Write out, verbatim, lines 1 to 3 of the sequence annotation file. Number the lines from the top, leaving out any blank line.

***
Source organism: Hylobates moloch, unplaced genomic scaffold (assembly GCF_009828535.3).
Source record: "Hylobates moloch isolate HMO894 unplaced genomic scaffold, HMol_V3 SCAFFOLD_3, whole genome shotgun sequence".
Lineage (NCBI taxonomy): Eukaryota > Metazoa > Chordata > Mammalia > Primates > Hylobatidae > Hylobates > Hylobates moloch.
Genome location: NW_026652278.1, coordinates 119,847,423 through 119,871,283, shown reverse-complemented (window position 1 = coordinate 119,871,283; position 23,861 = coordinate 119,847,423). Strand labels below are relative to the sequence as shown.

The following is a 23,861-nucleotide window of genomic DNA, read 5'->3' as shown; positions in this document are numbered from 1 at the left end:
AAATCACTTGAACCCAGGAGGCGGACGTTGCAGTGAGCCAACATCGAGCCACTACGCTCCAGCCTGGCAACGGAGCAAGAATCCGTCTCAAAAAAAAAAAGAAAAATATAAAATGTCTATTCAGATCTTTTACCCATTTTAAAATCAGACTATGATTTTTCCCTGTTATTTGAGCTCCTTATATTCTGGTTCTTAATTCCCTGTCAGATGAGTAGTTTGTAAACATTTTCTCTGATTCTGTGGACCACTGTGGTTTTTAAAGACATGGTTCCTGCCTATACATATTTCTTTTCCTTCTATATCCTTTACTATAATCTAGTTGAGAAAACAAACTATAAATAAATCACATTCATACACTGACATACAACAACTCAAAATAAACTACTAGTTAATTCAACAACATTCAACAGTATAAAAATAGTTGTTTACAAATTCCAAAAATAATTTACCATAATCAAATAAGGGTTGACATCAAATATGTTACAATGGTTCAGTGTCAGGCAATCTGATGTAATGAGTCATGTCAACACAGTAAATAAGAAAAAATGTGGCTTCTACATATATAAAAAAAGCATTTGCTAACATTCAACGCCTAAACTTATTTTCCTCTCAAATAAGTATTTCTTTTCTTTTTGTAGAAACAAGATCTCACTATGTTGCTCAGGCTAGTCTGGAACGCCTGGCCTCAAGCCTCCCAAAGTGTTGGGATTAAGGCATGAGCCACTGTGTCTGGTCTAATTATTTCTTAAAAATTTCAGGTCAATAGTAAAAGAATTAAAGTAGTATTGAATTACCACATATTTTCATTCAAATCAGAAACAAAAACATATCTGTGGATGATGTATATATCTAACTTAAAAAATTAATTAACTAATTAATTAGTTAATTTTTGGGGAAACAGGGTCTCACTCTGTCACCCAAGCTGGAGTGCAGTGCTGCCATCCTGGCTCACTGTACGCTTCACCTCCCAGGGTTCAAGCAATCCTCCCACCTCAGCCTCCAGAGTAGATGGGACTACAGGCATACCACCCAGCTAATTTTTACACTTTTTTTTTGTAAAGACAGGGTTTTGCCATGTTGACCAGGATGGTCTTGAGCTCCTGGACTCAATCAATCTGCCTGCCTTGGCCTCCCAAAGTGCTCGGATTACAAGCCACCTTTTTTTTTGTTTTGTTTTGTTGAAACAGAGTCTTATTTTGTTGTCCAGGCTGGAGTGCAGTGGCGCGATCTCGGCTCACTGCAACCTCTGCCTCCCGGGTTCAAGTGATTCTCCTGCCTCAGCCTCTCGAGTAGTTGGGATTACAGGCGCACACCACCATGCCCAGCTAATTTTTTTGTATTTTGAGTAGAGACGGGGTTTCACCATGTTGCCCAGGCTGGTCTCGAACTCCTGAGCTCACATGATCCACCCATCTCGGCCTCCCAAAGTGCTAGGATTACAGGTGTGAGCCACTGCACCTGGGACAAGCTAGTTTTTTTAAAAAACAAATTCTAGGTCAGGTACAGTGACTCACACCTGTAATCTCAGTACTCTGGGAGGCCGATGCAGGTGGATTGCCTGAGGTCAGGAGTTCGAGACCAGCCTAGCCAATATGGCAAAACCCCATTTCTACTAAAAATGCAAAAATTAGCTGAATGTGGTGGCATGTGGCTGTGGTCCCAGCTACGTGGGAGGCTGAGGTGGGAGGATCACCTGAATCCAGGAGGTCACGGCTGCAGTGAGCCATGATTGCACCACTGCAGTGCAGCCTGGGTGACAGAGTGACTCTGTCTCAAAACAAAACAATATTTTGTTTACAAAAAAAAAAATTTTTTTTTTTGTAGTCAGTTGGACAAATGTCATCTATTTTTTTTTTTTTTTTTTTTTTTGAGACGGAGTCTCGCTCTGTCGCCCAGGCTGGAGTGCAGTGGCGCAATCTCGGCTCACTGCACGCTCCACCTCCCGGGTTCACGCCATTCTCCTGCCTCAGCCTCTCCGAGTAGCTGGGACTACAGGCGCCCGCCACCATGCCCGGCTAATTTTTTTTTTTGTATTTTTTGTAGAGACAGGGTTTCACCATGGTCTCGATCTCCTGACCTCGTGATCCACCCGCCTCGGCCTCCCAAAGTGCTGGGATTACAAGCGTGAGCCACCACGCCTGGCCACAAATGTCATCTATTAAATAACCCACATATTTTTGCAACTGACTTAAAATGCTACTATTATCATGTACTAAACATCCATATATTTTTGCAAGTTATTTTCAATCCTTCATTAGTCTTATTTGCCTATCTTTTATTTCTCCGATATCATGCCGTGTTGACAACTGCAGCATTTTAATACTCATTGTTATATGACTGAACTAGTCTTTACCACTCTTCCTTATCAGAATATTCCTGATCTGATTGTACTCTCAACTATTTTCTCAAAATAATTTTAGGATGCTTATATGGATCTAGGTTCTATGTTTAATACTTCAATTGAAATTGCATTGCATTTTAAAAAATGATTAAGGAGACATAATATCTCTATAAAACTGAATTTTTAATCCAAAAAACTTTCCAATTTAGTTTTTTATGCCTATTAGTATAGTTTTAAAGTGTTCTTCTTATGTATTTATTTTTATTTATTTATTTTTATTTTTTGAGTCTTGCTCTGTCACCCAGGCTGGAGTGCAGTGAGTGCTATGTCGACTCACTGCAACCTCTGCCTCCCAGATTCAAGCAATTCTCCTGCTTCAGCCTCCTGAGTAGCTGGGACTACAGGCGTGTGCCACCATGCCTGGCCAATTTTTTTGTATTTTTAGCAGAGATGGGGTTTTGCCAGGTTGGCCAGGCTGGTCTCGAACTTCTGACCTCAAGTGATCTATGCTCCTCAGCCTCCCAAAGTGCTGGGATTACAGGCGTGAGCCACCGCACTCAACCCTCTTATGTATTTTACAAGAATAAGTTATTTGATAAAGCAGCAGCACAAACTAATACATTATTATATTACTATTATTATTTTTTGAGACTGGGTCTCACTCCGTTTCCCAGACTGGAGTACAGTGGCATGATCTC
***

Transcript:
Source organism: Hylobates moloch, unplaced genomic scaffold (assembly GCF_009828535.3).
Source record: "Hylobates moloch isolate HMO894 unplaced genomic scaffold, HMol_V3 SCAFFOLD_3, whole genome shotgun sequence".
Lineage (NCBI taxonomy): Eukaryota > Metazoa > Chordata > Mammalia > Primates > Hylobatidae > Hylobates > Hylobates moloch.